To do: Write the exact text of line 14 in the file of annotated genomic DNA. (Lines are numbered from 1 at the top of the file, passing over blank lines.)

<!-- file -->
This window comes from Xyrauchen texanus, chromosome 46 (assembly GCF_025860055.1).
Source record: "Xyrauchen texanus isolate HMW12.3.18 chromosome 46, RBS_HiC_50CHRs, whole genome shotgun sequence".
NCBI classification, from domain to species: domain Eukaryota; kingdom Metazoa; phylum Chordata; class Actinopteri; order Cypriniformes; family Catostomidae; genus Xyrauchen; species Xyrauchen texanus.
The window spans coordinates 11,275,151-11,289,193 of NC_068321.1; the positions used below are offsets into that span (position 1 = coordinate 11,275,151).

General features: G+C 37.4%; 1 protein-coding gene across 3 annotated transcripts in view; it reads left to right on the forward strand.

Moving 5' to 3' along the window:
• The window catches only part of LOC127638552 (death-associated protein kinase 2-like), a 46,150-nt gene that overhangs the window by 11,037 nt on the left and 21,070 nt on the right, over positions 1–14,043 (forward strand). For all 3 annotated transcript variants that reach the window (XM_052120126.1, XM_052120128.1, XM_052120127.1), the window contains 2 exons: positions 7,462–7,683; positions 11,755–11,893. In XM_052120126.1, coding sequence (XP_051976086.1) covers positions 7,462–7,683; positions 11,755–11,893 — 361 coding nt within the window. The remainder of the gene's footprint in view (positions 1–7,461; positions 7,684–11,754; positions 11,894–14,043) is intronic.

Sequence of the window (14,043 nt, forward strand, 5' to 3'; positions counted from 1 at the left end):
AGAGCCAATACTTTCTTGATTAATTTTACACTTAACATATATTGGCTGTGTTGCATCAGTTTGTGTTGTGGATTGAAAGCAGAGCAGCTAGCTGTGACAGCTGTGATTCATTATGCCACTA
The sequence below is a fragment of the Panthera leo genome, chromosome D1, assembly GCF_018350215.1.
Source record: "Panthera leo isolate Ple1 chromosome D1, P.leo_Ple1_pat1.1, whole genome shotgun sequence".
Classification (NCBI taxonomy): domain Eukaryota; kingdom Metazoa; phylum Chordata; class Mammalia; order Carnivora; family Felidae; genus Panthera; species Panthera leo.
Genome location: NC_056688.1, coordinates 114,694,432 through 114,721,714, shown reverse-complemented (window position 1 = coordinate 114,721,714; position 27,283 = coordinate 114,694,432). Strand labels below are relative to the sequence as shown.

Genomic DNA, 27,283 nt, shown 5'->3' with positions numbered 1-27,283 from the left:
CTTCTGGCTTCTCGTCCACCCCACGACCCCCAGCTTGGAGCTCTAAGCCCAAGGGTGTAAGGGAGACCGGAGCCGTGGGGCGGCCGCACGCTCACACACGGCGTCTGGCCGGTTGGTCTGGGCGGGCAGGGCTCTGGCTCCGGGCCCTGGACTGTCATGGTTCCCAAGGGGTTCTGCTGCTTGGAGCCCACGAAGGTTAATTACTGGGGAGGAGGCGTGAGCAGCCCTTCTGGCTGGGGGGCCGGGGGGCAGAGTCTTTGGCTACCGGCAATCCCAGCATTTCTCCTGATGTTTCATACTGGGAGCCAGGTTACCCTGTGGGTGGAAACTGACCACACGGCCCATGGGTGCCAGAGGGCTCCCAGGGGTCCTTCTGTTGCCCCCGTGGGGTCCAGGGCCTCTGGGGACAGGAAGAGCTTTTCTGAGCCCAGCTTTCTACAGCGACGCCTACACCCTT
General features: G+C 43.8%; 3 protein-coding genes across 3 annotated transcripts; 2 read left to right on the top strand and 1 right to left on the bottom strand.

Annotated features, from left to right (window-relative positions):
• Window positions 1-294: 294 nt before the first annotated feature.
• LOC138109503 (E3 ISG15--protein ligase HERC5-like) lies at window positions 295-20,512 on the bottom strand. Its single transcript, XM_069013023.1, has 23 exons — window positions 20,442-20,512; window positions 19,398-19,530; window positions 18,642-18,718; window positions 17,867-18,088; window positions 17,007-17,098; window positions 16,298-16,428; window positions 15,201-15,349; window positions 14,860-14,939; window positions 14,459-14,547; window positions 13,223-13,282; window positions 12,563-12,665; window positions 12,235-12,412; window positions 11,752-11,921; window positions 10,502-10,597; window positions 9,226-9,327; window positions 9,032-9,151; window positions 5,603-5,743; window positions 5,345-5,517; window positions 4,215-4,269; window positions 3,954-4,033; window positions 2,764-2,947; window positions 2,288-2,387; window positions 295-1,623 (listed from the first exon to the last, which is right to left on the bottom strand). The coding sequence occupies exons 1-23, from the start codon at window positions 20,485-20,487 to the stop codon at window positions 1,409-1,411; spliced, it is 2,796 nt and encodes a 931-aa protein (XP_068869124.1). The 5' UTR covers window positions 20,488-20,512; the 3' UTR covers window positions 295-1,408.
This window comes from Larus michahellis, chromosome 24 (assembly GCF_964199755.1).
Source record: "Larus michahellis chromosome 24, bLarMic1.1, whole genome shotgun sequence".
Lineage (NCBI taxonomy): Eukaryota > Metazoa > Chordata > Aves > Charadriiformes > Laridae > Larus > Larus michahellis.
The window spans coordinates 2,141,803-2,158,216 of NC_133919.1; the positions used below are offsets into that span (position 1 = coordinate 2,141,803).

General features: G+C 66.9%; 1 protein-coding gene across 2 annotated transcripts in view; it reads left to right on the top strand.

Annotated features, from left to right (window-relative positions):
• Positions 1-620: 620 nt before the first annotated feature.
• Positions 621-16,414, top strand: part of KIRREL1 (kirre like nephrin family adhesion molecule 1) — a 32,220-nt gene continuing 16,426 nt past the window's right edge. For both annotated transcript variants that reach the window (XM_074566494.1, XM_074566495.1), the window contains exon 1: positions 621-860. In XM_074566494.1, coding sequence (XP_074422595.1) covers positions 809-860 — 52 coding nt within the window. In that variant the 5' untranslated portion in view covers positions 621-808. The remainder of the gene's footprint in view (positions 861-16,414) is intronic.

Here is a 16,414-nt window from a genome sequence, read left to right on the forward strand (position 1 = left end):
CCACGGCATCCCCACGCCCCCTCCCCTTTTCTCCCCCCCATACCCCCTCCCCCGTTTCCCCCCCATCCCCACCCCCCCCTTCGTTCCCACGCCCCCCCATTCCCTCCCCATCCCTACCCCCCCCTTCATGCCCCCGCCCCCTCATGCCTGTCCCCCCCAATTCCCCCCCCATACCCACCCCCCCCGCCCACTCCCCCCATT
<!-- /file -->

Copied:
Genomic DNA, 27,283 nt, shown 5'->3' with positions numbered 1-27,283 from the left: